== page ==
Sal Pace, like many politicians,
I received another email yesterday from my friend, state Rep. Sal Pace, who, although I’ve never met him, apparently feels familiar enough to keep asking me for money.
I’m not really surprised. I know he hasn’t had much work history, certainly not much outside of government, and right now he’s only employed part-time as a state legislator.
As a matter of fact, I saw him on television recently with an older gentleman looking as though he was learning something about fixing cars. I also saw him picking up trash and mowing a lawn. These are all solid job skills and, although it may be a little late in life, it’s nice to see him trying to pick up a marketable trade.
I guess some of the images were part of an advertising effort for him to get another government job, which is a little disappointing in his quest for work experience. I’m especially worried for him since, from what I’ve seen of his chances in his race for the 3rd Congres-sional District, he would be better off brushing up on some of those other occupational credentials.
He’s a member the Legislature now, but people in Colorado had the good sense to limit how much time people can cling to that paycheck, so I was hopeful that he would break into the private sector to support his needs.
What’s really tragic about that campaign commercial is that, while I saw him doing a bunch of chores that the advertisement indicated were to help his dad around his house, according to Channel 4 News in Denver, the house in the ad he was sprucing up doesn’t belong to his dad.
In fact, Dad had been living in Connecticut until July, when the ad was made, so it was either just a photo op or Sal and his dad are incredibly generous folks who broke into someone’s house to clean the place up.
What adds a bit of comedy to the situation is the ad is entitled, “Visiting Dad.”
This is part of a big push by candidates to seem like plain, hard-working folks. Fundraising emails now seem so chatty, with enigmatic subject lines such as “26,” which I received from Nancy Pelosi yesterday. Or some have a panicky header like the “can you believe it” ones I get from Ohio Sen. Sherrod Brown, who’s in a much tougher fight with a political newcomer than he had dreamed.
Mostly, these politicians want to seem like defenders of the little guy, if the little guy is an enormous union that contributes to their campaign. Unfortunately they have a hard time seeming like real people because many don’t have much real-world job experience and get pretty jittery at the idea of competing in the private sector.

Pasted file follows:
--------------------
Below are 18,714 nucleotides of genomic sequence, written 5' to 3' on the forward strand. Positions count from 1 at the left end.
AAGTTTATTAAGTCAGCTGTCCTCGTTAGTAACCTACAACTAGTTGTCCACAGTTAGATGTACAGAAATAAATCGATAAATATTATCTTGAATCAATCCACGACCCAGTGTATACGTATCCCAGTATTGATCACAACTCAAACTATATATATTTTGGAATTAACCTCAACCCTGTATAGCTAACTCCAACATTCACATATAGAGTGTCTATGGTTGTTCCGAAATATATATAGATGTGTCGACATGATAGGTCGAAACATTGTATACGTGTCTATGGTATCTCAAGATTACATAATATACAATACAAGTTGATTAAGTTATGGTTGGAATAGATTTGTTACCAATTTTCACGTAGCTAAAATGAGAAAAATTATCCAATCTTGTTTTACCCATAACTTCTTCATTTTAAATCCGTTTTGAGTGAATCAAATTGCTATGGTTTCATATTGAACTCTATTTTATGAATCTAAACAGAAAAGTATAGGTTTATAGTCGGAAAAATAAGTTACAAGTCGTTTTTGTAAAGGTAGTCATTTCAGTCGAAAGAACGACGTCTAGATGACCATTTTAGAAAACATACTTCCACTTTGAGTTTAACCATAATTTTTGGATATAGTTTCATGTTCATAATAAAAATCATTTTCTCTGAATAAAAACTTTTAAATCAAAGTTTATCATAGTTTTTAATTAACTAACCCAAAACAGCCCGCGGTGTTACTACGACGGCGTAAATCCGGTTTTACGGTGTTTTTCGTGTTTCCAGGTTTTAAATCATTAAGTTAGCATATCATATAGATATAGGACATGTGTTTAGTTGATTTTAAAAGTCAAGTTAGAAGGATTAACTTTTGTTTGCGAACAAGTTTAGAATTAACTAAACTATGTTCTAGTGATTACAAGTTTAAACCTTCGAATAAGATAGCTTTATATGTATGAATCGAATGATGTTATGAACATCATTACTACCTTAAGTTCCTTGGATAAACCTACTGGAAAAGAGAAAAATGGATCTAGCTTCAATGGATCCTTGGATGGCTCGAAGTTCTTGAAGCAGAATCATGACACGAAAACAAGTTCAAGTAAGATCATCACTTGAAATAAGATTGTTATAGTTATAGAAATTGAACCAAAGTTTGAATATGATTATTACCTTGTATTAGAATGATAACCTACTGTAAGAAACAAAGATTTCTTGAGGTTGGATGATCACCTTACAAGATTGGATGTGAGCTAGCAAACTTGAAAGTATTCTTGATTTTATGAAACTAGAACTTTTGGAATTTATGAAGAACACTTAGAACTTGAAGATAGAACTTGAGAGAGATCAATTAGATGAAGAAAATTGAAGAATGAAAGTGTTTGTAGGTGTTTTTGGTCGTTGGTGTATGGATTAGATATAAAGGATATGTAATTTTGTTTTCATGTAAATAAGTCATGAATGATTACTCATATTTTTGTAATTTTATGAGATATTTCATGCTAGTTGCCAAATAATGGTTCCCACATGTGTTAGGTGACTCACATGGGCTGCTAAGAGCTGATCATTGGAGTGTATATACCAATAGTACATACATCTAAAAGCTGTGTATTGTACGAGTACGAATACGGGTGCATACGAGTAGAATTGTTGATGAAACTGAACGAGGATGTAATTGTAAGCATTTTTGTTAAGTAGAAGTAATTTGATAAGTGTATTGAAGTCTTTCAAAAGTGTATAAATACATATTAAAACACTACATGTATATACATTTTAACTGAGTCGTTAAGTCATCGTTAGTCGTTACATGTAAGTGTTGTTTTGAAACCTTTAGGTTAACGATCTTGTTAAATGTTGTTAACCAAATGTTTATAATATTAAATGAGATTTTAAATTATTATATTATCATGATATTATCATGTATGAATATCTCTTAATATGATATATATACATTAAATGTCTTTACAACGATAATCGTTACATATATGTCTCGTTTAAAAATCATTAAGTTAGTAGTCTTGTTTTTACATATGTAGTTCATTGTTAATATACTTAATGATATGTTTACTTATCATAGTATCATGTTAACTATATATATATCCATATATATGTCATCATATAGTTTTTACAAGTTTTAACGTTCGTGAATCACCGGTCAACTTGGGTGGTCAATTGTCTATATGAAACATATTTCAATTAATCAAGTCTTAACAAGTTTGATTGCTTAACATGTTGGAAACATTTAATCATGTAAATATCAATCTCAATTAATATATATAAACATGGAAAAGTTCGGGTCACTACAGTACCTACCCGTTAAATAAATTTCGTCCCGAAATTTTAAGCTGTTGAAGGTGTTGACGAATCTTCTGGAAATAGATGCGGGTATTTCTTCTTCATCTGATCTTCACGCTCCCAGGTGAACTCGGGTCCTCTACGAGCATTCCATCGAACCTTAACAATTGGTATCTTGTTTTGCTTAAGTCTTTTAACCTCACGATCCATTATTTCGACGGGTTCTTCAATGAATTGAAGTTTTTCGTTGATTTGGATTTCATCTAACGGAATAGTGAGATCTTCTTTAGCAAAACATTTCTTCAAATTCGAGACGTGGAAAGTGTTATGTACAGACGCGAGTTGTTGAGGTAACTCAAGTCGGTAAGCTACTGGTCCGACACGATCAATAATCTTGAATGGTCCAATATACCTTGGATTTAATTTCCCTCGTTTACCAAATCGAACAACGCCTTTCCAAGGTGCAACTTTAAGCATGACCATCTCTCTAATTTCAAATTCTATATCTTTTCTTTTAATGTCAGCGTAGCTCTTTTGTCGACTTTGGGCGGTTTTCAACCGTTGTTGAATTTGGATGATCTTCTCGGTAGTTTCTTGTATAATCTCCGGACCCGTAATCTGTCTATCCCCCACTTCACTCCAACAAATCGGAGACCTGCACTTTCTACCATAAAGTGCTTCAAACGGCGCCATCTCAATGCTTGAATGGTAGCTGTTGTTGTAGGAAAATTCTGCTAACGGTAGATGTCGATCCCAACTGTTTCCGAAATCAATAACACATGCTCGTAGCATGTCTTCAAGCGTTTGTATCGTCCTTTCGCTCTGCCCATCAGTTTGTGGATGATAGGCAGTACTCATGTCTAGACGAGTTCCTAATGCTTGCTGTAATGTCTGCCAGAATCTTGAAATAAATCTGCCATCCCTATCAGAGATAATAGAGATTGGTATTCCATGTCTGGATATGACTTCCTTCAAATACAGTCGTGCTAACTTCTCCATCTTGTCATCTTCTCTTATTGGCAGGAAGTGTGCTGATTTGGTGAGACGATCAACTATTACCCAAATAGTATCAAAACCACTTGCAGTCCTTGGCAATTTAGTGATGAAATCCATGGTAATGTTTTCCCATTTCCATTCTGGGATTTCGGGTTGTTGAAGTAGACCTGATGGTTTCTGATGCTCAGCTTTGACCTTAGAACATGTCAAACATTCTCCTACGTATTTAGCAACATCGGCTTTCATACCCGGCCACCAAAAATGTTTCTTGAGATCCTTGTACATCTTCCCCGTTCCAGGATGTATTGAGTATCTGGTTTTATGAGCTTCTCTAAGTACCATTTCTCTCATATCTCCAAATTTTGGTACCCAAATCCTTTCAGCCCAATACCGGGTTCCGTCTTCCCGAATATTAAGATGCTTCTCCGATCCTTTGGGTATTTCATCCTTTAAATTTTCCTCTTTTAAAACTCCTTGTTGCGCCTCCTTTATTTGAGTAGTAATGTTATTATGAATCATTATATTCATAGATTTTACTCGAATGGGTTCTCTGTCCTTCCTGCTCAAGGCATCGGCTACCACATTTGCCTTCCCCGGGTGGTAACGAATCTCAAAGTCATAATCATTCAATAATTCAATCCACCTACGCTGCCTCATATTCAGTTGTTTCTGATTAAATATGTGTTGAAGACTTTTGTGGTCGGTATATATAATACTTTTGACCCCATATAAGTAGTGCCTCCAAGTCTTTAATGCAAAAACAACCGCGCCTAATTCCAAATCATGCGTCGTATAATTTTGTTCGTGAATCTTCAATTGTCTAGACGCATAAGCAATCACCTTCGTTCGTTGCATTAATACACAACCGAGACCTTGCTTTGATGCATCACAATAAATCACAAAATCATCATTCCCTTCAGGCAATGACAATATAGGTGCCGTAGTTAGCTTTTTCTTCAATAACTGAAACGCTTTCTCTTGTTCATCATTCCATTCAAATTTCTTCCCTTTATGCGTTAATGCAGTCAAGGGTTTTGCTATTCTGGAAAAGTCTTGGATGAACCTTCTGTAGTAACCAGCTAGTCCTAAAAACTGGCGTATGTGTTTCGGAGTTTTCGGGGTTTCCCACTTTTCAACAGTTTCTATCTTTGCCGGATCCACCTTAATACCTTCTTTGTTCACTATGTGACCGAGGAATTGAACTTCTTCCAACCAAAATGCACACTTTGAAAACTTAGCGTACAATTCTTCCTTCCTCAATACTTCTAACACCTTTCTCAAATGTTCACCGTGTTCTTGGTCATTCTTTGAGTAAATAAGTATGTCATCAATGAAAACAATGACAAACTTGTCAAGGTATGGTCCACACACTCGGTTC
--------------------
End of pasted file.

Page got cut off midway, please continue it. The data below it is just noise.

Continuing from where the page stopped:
Many see the ballot as an alternative to an employment application and would much rather have the people who are paying them far away, with constituents only hearing about their exploits through the media. If you’re a Democrat, that’s going to work out pretty well.
Unfortunately for the rest of us, such political animals, if they lose an election, probably aren’t going to have to go get a job operating the business end of a shovel.
Instead, they’ll be rewarded in some administration as deputy to the Secretary of Phone Sanitation Compliance and just hang on until they’re either promoted in the bureaucracy or enough people forget why they lost the last election and they try again.
Remember, this is a world where returning to the private sector means becoming a lobbyist or joining a “not-for-profit” that spends most of its time gulling money out of guilty rich people for politically correct causes.
If you wonder why we have so much regulation, one reason is we have a political class busily coming up with rules for businesses doesn’ even remotely understand. It almost seems a quaint idea now to have candidate who’s had any recent employment not paid with checks signed by a public official.
This election, let’s try to find people who’ve made a little of their own money before they start spending ours and writing rules about how we make it.
Rick Wagner writes more about politics at his blog, The War on Wrong.